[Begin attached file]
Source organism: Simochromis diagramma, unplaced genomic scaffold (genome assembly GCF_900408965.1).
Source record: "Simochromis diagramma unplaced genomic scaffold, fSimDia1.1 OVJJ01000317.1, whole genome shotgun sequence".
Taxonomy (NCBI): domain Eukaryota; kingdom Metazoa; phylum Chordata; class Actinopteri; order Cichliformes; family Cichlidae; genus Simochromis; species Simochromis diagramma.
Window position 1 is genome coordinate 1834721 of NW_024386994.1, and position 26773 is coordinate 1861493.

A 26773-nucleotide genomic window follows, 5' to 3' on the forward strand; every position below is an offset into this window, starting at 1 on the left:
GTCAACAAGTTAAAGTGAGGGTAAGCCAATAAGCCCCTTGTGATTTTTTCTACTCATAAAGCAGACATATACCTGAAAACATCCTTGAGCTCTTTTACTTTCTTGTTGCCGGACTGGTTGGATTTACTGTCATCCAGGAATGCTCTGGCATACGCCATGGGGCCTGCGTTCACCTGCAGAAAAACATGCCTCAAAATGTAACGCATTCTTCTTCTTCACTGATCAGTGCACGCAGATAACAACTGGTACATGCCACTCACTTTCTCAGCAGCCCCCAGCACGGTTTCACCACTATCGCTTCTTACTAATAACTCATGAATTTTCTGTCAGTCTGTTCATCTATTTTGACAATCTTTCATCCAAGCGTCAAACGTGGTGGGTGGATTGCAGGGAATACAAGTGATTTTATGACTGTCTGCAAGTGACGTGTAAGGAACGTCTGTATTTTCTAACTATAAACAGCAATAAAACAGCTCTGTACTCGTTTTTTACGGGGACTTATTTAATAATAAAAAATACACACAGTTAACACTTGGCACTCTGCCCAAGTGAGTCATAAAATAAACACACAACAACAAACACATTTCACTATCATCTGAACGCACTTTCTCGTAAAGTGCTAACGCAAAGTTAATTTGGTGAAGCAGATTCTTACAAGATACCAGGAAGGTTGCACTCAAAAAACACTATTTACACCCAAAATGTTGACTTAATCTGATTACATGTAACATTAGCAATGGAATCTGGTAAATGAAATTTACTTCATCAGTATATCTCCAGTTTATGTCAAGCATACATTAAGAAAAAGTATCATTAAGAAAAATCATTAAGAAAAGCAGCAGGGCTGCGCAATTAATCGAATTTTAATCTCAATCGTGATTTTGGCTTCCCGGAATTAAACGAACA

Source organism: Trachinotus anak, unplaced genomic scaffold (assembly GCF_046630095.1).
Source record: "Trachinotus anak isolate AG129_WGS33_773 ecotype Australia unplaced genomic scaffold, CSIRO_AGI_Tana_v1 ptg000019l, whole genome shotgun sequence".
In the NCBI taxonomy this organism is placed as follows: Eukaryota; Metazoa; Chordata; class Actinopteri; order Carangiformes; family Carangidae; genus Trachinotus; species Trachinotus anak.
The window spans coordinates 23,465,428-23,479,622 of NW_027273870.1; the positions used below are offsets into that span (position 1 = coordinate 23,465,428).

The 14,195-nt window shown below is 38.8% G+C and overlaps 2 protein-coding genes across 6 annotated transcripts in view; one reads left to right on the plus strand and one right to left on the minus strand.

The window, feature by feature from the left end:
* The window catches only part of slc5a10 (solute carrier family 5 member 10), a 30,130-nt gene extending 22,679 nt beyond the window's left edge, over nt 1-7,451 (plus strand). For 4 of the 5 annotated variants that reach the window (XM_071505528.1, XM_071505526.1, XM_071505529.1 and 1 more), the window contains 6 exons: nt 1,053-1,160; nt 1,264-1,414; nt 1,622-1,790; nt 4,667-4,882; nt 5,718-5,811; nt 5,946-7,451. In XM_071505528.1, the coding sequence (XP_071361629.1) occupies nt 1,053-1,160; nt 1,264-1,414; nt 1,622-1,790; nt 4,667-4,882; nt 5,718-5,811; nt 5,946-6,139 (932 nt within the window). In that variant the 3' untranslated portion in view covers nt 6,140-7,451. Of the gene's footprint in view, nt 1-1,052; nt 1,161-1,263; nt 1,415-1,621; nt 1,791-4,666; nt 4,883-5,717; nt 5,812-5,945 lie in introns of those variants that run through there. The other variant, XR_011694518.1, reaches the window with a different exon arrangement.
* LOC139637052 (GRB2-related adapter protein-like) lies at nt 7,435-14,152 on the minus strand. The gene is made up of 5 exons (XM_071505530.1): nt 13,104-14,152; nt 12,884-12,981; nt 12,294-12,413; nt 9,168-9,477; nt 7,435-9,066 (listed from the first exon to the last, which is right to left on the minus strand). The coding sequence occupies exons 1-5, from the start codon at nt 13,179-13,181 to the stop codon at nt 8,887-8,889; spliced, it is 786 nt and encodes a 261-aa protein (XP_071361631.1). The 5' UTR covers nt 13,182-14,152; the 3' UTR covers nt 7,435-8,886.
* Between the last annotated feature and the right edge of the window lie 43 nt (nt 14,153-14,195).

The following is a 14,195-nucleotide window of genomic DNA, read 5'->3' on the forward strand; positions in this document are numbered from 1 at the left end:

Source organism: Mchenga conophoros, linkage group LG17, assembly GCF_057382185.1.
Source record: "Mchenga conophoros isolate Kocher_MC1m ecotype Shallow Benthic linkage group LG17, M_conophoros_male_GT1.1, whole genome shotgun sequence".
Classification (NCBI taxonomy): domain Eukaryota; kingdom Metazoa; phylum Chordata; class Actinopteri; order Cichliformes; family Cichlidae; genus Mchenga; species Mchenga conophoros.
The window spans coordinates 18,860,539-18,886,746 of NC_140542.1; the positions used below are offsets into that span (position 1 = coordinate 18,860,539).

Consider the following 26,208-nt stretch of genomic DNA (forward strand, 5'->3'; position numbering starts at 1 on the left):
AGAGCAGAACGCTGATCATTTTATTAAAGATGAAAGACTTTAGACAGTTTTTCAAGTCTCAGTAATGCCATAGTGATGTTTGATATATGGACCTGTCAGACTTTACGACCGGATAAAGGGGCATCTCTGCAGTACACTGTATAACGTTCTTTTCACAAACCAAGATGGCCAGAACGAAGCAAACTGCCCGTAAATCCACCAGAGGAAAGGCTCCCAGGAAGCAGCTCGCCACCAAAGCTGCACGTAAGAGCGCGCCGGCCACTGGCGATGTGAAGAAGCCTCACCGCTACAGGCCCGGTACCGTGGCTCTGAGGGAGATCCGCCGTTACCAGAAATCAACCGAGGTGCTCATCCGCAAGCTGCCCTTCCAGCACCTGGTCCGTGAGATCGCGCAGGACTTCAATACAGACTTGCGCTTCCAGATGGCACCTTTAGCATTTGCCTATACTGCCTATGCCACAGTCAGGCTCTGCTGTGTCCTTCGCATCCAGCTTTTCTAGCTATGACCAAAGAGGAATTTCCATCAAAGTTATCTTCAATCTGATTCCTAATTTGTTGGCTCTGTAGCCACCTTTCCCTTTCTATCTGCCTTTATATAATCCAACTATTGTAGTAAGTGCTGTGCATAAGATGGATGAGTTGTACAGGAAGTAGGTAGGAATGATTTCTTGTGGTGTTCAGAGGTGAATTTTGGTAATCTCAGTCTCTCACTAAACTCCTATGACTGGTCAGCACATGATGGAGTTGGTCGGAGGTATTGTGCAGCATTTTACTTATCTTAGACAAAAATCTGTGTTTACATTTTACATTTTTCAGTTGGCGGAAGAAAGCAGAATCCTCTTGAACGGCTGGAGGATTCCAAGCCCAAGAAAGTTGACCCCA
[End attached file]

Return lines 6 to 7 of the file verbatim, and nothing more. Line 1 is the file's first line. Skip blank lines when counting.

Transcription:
GTCAACAAGTTAAAGTGAGGGTAAGCCAATAAGCCCCTTGTGATTTTTTCTACTCATAAAGCAGACATATACCTGAAAACATCCTTGAGCTCTTTTACTTTCTTGTTGCCGGACTGGTTGGATTTACTGTCATCCAGGAATGCTCTGGCATACGCCATGGGGCCTGCGTTCACCTGCAGAAAAACATGCCTCAAAATGTAACGCATTCTTCTTCTTCACTGATCAGTGCACGCAGATAACAACTGGTACATGCCACTCACTTTCTCAGCAGCCCCCAGCACGGTTTCACCACTATCGCTTCTTACTAATAACTCATGAATTTTCTGTCAGTCTGTTCATCTATTTTGACAATCTTTCATCCAAGCGTCAAACGTGGTGGGTGGATTGCAGGGAATACAAGTGATTTTATGACTGTCTGCAAGTGACGTGTAAGGAACGTCTGTATTTTCTAACTATAAACAGCAATAAAACAGCTCTGTACTCGTTTTTTACGGGGACTTATTTAATAATAAAAAATACACACAGTTAACACTTGGCACTCTGCCCAAGTGAGTCATAAAATAAACACACAACAACAAACACATTTCACTATCATCTGAACGCACTTTCTCGTAAAGTGCTAACGCAAAGTTAATTTGGTGAAGCAGATTCTTACAAGATACCAGGAAGGTTGCACTCAAAAAACACTATTTACACCCAAAATGTTGACTTAATCTGATTACATGTAACATTAGCAATGGAATCTGGTAAATGAAATTTACTTCATCAGTATATCTCCAGTTTATGTCAAGCATACATTAAGAAAAAGTATCATTAAGAAAAATCATTAAGAAAAGCAGCAGGGCTGCGCAATTAATCGAATTTTAATCTCAATCGTGATTTTGGCTTCCCGGAATTAAACGAACA

Source organism: Trachinotus anak, unplaced genomic scaffold (assembly GCF_046630095.1).